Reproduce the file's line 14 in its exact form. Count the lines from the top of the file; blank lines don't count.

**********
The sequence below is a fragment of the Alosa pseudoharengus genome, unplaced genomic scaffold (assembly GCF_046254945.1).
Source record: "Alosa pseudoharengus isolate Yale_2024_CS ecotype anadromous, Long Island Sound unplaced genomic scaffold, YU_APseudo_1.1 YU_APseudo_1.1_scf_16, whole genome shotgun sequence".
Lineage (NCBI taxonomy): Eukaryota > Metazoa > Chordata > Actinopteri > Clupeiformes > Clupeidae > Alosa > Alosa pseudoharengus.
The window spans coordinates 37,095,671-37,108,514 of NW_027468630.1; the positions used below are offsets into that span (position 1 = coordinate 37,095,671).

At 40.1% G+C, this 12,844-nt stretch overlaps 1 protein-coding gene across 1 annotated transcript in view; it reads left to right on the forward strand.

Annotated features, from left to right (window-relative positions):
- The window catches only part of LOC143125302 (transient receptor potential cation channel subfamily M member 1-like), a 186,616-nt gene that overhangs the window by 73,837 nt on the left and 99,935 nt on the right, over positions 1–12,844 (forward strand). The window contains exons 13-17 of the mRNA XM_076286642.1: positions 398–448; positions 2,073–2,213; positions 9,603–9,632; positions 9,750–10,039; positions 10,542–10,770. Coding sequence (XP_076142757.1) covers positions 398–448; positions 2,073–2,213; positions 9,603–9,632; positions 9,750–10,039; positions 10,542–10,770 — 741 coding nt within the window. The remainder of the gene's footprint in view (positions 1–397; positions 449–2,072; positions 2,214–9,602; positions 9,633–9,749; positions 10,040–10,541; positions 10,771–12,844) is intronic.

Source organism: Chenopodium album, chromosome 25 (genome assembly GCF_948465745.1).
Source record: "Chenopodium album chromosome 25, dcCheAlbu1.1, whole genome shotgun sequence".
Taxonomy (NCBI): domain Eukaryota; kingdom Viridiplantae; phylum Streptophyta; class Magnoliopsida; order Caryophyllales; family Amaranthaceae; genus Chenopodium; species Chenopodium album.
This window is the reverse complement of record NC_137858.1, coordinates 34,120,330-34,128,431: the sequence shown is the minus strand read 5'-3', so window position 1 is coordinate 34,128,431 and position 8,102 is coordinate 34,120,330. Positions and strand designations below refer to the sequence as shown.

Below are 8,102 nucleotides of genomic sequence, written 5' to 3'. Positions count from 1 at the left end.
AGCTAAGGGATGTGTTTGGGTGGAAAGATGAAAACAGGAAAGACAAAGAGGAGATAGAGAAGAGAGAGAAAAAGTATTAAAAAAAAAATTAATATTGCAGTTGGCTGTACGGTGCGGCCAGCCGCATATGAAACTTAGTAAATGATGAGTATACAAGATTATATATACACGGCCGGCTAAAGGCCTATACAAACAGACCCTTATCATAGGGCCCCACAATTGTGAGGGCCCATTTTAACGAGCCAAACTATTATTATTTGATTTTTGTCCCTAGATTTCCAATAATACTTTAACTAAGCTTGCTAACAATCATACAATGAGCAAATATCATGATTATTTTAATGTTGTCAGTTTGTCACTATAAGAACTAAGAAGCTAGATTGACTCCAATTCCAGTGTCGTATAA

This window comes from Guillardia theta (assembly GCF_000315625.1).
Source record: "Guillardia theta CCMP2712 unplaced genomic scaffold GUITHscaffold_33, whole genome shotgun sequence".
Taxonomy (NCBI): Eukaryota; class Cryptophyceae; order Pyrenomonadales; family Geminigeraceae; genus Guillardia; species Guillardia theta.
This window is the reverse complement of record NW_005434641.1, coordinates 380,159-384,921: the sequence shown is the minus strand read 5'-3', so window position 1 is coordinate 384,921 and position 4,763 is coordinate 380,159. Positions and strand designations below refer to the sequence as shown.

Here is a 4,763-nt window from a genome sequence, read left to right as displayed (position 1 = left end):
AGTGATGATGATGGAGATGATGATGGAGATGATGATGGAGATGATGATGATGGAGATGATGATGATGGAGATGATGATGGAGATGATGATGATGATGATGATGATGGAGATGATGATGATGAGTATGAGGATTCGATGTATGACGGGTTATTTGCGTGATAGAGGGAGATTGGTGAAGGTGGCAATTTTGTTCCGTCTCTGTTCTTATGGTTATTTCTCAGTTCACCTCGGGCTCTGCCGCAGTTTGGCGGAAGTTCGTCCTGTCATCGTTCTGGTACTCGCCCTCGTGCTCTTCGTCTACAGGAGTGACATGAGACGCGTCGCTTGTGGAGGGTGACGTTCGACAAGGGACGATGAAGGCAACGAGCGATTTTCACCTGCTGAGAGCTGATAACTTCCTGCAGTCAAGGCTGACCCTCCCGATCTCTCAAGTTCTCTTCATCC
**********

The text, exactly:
This window comes from Guillardia theta (assembly GCF_000315625.1).